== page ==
The cruise and travel news isn't pretty. Coronavirus has wreaked havoc on our vacations - yours and mine. The news isn't all bad, though. Cruising is a no-go at the moment, but if you don't mind a few precautions including 72-hour pre-testing, there are currently several destinations that are open to Americans needing a land-bound escape - and don't we all! In fact, an escape to an island in the tropics would look really good right about now. Most of the Caribbean Islands are welcoming flight-bound Americans, including Aruba, Barbados, Dominican Republic, Jamaica, St. Vincent and the Grenadines, Sint Maarten and the U.S. Virgin Islands. So are the Mexican states of Quintana Roo, Los Cabos and Puerto Vallarta.
But what if you're a cruise fanatic? You're no doubt having cruise withdrawal symptoms and feeling a little depressed. There hasn't been ship at sea in nearly six months (unless you're an unlucky crew member still trying to get home). Ocean journeys are now off limits until at least the end of November, with Princess Cruises cancelling all their sailings through mid-December. The exception to this new policy are some smaller-ship adventure cruise lines exempt from CDC/CLIA suspension policies, but even these have had rebounds, with Hurtigruten, Aida and UnCruise returning to port with new positive cases of Covid-19 shortly after re-starting operations. With U.S. states experiencing spikes in cases and a backlash of folks rebelling against mask-wearing and social distancing, I wonder how long it will really be before ships can safely take to the open water again.
But what kind of cruise specialist would I be if I didn't live by example. Do I feel comfortable cruising for the remainder of 2020? No. Do I even believe there will be any cruising before the end of this year? I think not. That has not stopped me, though, from looking ahead to 2021 and 2022. I choose to think optimistically, and despite what the CDC and the average non-cruising Joe public thinks of cruising ("a floating Petri dish") and bad publicity in general, I choose to remain optimistic that cruising will come back from these dismal times. It will look much different when it does. New health and safety precautions and policies will be in place, and some risk may still be involved, and I will be ready.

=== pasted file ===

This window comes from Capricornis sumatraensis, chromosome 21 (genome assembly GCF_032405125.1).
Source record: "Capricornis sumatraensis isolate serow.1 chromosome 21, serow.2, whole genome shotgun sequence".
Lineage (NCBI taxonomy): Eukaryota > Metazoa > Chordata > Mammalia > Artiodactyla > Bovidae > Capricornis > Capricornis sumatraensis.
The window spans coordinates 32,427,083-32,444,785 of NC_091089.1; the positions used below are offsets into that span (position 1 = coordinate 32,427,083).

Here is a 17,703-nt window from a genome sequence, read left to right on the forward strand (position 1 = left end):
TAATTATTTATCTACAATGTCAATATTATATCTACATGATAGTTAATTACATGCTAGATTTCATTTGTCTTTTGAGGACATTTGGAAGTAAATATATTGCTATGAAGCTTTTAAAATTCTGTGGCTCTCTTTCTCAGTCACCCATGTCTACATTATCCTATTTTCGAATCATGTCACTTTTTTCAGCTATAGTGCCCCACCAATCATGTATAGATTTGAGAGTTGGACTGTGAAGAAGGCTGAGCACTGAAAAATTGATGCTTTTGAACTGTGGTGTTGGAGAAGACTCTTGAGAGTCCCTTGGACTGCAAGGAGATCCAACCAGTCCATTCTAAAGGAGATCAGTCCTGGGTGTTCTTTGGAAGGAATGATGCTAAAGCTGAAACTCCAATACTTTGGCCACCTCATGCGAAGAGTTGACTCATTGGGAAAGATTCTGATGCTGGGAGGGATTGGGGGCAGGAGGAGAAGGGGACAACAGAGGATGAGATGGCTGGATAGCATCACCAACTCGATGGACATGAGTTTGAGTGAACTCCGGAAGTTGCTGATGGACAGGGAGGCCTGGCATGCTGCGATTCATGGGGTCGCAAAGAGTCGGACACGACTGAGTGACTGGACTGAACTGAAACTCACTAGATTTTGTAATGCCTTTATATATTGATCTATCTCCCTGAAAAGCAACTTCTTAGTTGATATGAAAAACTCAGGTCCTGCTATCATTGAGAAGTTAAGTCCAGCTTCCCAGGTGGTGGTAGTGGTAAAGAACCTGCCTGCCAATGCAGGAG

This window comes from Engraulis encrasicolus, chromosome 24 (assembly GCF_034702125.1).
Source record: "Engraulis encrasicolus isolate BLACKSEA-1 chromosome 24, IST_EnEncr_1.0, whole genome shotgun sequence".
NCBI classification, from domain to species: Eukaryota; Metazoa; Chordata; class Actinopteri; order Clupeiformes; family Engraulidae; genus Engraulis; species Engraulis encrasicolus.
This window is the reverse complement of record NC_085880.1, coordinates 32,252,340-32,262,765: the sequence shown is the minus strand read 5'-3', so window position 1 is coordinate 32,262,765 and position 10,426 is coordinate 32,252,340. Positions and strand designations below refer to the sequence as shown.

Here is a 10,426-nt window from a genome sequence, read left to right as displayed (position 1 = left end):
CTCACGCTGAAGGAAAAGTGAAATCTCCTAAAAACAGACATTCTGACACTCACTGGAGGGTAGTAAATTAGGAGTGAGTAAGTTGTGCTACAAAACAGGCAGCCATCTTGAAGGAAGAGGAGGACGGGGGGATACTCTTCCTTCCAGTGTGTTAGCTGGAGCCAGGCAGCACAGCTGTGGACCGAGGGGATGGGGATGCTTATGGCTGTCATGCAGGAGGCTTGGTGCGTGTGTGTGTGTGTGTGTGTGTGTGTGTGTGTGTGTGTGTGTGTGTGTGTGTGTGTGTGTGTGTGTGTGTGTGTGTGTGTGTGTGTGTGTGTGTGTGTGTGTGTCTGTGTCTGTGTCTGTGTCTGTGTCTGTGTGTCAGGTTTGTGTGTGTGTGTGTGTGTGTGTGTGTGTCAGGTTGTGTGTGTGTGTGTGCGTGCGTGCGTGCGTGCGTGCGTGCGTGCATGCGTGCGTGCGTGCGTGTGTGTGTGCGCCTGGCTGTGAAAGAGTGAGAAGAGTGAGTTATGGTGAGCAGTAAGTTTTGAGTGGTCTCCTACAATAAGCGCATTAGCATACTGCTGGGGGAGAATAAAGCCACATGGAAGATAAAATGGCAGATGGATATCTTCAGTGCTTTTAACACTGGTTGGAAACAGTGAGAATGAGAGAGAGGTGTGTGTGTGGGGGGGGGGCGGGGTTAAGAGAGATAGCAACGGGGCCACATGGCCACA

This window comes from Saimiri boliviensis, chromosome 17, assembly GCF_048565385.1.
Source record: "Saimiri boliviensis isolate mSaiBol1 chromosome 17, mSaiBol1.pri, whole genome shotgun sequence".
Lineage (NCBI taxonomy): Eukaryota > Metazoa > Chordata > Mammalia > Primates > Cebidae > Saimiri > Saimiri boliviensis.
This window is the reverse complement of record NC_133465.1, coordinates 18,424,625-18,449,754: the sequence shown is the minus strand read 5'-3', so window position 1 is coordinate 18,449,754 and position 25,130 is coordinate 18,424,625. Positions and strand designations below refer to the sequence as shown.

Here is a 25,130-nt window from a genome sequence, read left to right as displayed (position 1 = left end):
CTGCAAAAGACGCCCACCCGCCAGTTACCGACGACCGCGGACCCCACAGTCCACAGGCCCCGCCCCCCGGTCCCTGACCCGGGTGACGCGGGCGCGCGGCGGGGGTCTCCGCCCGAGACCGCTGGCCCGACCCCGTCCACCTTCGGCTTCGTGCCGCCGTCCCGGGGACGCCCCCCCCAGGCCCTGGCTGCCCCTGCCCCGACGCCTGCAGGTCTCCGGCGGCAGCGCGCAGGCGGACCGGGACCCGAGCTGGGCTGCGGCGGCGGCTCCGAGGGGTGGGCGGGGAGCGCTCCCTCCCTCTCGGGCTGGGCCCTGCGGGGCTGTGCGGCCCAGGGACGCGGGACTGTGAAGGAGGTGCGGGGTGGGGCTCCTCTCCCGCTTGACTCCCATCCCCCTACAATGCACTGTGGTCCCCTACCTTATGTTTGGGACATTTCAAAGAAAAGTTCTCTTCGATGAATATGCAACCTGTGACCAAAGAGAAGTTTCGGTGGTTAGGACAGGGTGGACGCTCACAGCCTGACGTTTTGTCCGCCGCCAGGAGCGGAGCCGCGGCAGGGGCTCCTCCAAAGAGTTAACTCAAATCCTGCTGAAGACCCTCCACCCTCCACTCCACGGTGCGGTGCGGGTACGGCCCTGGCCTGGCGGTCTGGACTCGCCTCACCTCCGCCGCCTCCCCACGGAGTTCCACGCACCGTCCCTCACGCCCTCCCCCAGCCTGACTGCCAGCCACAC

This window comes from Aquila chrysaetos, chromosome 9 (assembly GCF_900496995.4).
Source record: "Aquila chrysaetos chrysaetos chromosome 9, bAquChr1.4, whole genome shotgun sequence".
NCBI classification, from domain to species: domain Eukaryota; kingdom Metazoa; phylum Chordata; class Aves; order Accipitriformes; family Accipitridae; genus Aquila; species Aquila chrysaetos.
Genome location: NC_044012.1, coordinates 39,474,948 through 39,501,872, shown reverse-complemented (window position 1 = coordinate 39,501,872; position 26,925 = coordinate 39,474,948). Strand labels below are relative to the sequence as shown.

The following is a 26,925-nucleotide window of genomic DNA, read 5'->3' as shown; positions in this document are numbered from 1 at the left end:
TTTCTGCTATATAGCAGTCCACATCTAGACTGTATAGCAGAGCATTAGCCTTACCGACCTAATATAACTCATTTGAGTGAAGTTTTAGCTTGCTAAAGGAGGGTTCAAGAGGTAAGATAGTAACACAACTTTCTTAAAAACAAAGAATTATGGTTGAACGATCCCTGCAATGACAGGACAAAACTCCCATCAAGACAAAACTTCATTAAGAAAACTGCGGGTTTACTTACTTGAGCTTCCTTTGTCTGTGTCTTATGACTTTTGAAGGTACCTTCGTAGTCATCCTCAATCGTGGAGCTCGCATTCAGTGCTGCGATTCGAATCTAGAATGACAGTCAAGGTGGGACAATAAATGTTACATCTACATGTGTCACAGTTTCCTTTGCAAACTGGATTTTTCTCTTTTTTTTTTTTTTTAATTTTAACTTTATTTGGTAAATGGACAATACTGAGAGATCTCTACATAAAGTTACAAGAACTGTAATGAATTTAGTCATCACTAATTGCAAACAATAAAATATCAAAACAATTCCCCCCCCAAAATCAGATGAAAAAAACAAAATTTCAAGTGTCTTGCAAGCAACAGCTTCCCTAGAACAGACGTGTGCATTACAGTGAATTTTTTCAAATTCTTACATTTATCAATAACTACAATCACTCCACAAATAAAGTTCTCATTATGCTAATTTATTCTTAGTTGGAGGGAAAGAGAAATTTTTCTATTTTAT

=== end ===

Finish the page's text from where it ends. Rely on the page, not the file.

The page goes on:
In line with this thinking, I've booked several of my own cruises for 2021 and 2022. Thinking that a smaller ship to one destination would be the safest bet, our first return to the ocean will be aboard Oceania Insignia to Bermuda in July of 2021. Our second ship of optimism is another smaller ocean vessel in May of 2022 aboard the Viking Sky to the Mediterranean, something we rescheduled from May of 2021 with the thinking that such a port-intensive itinerary would be more likely to actually take place two years from now. The third and final cruise added to our roster is a 10-day Iceland/Scotland/Norway scheduled for July of 2022, a re-booking of a much-wished-for 2020 cruise that was cut by the cruise line due to the suspension of operations, re-booked with the hope that the world will get it's act together by then.
Will these cruises actually sail? Will they go forward without incident? Will the pandemic still figure into the equation? I have no idea. But I do know that I now have something to look forward to with the assurance that I can cancel should things start to go south. What about you? Are you an avid cruiser brave enough to take a leap? I think you are!